harm.  We  therefore find  that disclosure  of the  revenues  for 
incidental  interLATA  services  is  not  likely  to  cause   SBC 
substantial competitive harm.

                    II.C.1.a)ii.   Performance Data

     25.  SBC requests confidential treatment for the performance 
data gathered to demonstrate  its compliance with section  272(e) 
for two reasons.  First, SBC  argues that disclosure could  allow 
its competitors to  ``discover specific  details that  indirectly 
impact how timely  the affiliates provide  services to  customers 
and the quality of service  offered.''85 Second, SBC argues  that 
the information  is irrelevant,  containing only  ``[m]eaningless 
variances . . . that could have unnecessary negative consequences 
for SBC and may result in unnecessary and unjustified concern  on 
the part  of non-affiliated  entities as  well as  other  parties 
(e.g., regulators).''  

     26.  We reject SBC's request for confidential treatment  for 
two reasons.  First,  the performance  data at  issue is  summary 
information  aggregated   between   the  categories   ``BOC   and 
Affiliates'' and  ``Non-Affiliates.''   The performance  data  is 
also aggregated  at  the  state level.   As  with  the  financial 
information in  the audit  report, these  data do  not  represent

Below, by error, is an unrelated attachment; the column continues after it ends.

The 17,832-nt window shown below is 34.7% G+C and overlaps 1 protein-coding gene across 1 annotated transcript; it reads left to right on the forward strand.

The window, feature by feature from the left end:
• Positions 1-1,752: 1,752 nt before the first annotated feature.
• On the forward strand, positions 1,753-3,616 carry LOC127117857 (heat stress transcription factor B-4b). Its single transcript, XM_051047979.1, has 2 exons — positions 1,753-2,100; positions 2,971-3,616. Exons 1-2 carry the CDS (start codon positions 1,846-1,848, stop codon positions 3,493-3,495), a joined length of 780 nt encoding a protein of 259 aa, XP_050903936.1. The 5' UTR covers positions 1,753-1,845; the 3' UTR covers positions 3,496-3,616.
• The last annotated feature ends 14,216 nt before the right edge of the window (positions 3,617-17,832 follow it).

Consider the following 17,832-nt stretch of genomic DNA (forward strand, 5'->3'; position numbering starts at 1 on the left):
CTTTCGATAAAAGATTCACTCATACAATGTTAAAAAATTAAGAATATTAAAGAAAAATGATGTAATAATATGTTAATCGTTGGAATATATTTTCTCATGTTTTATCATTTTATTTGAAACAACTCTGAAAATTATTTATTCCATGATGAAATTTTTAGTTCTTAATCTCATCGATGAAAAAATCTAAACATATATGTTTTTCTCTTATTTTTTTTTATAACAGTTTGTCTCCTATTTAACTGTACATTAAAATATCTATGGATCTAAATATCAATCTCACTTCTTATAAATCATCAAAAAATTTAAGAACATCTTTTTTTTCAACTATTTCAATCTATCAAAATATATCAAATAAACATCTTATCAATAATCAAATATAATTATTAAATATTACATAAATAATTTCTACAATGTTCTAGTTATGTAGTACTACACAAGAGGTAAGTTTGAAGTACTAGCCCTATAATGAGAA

individual transactions,  but  are  a  roll-up  of  a  number  of 
transactions.  Thus, a competitor could not use this  performance 
data to identify a specific SBC customer in a specific market  to 
provide a targeted service offering.  Nor could an SBC competitor 
use these data  to provide  interLATA telecommunications  service 
more efficiently; the performance data does not (by itself or  in 
conjunction  with  any   other  information)  provide   competing 
carriers with  more efficient  methods for  serving customers  or 
with  the  information  needed  to  develop  an  innovative   new 
telecommunications service  offering.   Thus, disclosure  of  the 
performance data does  not pose substantial  competitive harm  to 
SBC.  We  also  note  that  SBC, along  with  the  other  largest 
incumbent  local  exchange  carriers,  regularly  submit  similar 
performance  data   publicly  to   the  Commission   in   various 
contexts.86

     27.  Second, SBC's request does not provide adequate grounds 
for granting confidential  treatment of  these performance  data.  
Embarrassing  facts,  ``unnecessary  negative  consequences   for 
SBC,'' or ``unnecessary and unjustified concern'' on the part  of 
regulators do not  constitute grounds  for exempting  information 
from disclosure.87  

     28.  We are  concerned  with  SBC's  contention  that  these 
performance data are irrelevant for assessing its compliance with 
section 272(e).   Indeed, in  the  SWBT Texas   271  Order,  SBC 
submitted affidavits  that  contained  the  reporting  format  it 
planned to use to demonstrate compliance with the section  272(e) 
nondiscrimination safeguards.88  In  fact, the Commission  relied 
on SBC's representations to make an affirmative finding that  SBC 
demonstrated compliance with section  272 during the section  271 
application  process.89   Because  the  Commission  has   already